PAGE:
The back-to-school transition can be stressful even for the most eager and confident children. For others, the pressure can be overwhelming. You can help your students – and their entire support team – to make this a great school year by planning ahead, being prepared and realistic, and maintaining a positive attitude.

Cooperation is Key

Collaborate with teachers and find out the directions they will be taking and themes and topics they will be using during the year. Then you can tailor your plans accordingly. Arrange an informal get-together or two with the entire team. Even if everyone doesn’t show up, you can brainstorm, plan and share ideas.

Learn how you can best handle:

  • The set-up of your room or therapy area.
  • Effective communication with parents via newsletters, school websites and other means.
  • Discipline.

Recommended on your summer reading list is First Day of School by Harry Wong. Continue to read professionally. This helps you to stay current and keep the big picture in your head.

Reflect on the Past

Whether you’re a relatively new school psychologist or an experienced veteran, you may want to revamp your approach this year, based on your experience.

  • Never be afraid to try something new. Understand that sometimes it will work, sometimes it will need to be tweaked, and sometimes you’ll wind up throwing it out altogether. Let your experience, both good and bad, help guide your overall approach.
  • Never pass along information on how a particular student has behaved or performed in the past. It’s a brand new year. Every child, school psychologist and teacher deserves the chance to come in with a clean slate. A different educator may get other results. Preconceived notions can be detrimental to the overall development and progress of a student.

At Cobb Pediatric Therapy Services, we understand the unique challenges faced by school-based therapists and school psychologists at any career stage. For additional resources to enhance your school year experience – or access to our network of career path opportunities – contact us today. And be sure to relax and enjoy the rest of your summer!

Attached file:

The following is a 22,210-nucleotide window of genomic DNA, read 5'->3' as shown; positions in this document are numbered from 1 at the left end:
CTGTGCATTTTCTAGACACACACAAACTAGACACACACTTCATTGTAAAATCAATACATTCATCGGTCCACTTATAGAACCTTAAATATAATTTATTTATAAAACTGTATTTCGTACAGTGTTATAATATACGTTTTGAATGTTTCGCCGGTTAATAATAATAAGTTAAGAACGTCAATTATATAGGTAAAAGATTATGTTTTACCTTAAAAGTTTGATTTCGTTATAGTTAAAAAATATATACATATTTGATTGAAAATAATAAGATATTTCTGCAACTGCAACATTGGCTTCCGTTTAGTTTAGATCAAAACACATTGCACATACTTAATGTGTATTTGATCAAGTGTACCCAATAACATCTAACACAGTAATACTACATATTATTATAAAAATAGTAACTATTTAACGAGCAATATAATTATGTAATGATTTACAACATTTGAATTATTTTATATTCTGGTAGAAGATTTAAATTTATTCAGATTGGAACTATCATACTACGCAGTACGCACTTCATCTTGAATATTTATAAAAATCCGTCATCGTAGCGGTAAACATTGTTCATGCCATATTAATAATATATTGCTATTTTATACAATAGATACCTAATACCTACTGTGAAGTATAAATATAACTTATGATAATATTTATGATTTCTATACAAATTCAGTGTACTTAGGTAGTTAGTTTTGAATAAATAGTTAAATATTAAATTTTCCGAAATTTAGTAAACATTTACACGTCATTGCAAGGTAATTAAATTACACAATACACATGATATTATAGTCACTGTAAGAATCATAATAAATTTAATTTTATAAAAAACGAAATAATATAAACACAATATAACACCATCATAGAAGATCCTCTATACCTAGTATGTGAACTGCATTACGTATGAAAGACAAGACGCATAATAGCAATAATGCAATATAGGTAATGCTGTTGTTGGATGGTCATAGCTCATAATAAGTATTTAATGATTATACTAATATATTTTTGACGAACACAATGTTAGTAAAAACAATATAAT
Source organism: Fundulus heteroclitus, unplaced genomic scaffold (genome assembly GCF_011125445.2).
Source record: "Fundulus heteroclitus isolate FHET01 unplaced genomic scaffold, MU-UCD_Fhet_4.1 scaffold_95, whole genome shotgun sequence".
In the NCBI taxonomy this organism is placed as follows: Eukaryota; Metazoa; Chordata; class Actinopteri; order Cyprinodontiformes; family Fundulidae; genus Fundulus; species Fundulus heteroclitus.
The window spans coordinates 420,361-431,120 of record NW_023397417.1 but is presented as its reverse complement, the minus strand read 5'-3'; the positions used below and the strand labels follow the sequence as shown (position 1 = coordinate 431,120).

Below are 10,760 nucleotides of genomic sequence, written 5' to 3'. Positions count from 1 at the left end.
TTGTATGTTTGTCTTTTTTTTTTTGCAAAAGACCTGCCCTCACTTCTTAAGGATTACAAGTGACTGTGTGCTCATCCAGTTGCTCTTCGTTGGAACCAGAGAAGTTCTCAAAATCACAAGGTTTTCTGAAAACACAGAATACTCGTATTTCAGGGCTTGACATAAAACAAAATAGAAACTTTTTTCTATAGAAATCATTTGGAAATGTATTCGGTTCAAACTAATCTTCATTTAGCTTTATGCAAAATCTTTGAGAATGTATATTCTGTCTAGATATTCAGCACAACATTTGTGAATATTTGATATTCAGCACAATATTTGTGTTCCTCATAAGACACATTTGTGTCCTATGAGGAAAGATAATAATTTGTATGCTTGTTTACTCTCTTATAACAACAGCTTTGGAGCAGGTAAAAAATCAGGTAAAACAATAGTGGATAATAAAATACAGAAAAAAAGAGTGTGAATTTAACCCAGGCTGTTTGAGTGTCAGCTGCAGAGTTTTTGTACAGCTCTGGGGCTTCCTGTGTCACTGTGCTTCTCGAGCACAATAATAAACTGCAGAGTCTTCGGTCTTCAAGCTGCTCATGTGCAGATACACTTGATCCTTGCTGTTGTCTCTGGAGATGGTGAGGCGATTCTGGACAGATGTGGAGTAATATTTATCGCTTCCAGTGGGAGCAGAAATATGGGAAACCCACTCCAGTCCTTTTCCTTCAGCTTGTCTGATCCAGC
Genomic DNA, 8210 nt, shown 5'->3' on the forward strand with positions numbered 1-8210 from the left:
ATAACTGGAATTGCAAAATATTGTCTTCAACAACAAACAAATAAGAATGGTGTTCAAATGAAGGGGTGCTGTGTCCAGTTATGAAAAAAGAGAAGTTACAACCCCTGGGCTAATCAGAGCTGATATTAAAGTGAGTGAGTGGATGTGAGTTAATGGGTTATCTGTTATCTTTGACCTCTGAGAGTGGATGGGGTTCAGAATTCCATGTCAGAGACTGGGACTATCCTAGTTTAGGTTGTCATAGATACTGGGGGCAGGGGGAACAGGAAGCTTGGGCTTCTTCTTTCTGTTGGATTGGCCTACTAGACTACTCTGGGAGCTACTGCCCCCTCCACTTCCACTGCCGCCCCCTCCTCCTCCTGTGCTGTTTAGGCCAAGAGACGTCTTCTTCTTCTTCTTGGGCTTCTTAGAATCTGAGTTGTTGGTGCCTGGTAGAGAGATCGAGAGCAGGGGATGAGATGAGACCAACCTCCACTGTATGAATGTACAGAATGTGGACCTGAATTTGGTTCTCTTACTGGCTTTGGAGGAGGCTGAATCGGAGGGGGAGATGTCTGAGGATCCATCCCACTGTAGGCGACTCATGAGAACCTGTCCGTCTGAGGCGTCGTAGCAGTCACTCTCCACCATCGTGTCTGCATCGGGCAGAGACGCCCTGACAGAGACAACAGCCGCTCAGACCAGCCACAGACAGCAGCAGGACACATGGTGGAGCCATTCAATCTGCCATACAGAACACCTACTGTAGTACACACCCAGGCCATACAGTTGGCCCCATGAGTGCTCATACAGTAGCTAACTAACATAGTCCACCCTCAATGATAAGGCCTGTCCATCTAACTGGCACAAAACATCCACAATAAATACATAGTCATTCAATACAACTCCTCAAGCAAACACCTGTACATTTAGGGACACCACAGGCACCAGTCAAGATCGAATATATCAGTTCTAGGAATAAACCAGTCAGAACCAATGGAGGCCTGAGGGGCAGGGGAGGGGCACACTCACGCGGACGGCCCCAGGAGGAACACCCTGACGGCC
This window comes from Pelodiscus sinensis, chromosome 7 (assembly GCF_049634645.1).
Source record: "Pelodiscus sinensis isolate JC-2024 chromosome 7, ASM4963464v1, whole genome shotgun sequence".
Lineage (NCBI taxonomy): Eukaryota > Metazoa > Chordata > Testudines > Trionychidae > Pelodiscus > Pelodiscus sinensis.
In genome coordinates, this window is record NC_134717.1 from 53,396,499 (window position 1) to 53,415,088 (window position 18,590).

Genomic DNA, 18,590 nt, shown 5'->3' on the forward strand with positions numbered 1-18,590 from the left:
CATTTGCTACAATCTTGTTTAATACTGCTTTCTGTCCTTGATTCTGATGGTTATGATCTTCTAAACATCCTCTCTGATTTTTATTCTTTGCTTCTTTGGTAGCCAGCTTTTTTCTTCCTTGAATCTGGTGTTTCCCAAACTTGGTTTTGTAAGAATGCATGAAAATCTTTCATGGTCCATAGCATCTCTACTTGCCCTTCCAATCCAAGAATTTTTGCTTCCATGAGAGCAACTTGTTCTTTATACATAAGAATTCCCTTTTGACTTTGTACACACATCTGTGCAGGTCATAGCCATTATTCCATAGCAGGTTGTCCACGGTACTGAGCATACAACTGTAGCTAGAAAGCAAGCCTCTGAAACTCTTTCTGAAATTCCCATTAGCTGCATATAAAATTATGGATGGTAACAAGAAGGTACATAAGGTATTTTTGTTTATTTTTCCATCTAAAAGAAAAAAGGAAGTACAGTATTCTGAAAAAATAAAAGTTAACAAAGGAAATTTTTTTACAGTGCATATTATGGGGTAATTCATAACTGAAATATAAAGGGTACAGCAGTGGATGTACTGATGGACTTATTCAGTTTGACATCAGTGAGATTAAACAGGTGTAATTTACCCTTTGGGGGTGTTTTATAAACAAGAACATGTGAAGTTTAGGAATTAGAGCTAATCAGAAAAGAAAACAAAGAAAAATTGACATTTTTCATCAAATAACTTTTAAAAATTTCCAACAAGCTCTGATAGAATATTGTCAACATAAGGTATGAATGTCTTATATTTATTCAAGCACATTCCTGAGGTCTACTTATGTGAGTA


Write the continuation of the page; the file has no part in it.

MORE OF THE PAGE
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The Importance of Knowing When to Intervene in Classroom Disputes

June 30th, 2015

How children treat each other in the classroom is equally as important as what they learn. Skills such as cooperation, assertion, responsibility and self-control are essential to their academic and social success. As you plan ahead for the 2015/16 school year, be aware that you may need to teach or reinforce these skills, along with your therapy plans and materials, during the course of the school day.

When children learn to resolve their own conflicts, the academic atmosphere becomes far more pleasant and productive for everyone. You can spend more time teaching and making progress with therapy – and your students can spend more time learning.

Steps to Take

Conflict resolution is generally best introduced around the fourth or fifth week of school, once children are familiar with their basic routines and with one another. Teach them these basic steps to address the disputes that will inevitably arise:

  • Calming down and bringing emotions into balance.
  • Explaining the nature of the upset.
  • Discussion and resolution.
  • Acknowledgement, such as a handshake or a high five.

An effective approach involves children composing an “I Statement” to help them deliver high-emotion information. The basic format reads as follows: “When you _______________________, I feel _________ because _____________________________, so what I would like is __________________.”

For example, “When you say my backpack looks weird, I feel sad because I just got it and I really like it, so I’d like you to talk about something else when I see you at school.”

It helps to generate a list of “feeling words” to help students expand their vocabulary and get their message across. A typical list would include words like “scared, sorry, sad, frustrated” and “nervous.” Display the list on a flip chart or whiteboard so children can easily refer to it.

The Dispute Resolution Meeting

Using the I Statements as the basis, your role is to facilitate a conflict resolution meeting for your students when needed. As a preview, listen to a child’s I Statement to make sure it is legitimate and that they are ready to present it.

  • The first child starts the meeting by making their I Statement.
  • The second child listens and repeats back their understanding of what was said.
  • Once the first child agrees that the second child has heard correctly, the second child may make their own I Statement.
  • This back-and-forth routine continues until both students are satisfied that an understanding has been reached and peace has been made. The meeting concludes with an acknowledgement.